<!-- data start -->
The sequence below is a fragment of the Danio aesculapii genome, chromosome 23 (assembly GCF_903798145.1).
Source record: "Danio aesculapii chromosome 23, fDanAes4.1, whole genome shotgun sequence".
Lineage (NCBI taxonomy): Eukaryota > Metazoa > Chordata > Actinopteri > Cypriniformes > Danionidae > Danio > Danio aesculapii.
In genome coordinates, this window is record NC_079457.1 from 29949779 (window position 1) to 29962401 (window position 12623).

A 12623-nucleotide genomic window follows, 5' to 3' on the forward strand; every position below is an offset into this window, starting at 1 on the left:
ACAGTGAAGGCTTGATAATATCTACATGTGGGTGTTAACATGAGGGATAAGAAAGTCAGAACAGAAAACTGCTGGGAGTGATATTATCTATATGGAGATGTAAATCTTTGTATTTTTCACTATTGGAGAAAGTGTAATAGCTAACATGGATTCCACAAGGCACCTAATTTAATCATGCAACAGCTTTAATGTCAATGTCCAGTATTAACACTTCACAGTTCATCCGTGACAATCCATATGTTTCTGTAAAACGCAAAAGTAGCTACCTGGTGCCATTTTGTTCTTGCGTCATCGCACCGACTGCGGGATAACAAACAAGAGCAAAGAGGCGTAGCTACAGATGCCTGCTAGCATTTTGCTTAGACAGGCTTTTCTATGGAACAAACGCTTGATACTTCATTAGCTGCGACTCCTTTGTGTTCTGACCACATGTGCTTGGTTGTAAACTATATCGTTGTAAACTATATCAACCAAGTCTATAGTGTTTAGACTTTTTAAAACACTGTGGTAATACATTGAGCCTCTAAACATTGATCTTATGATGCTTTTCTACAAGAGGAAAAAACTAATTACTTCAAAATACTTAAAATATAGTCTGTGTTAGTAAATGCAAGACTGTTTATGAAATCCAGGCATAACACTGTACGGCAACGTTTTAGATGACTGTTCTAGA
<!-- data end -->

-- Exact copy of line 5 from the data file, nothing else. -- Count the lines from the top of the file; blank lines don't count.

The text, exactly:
A 12623-nucleotide genomic window follows, 5' to 3' on the forward strand; every position below is an offset into this window, starting at 1 on the left: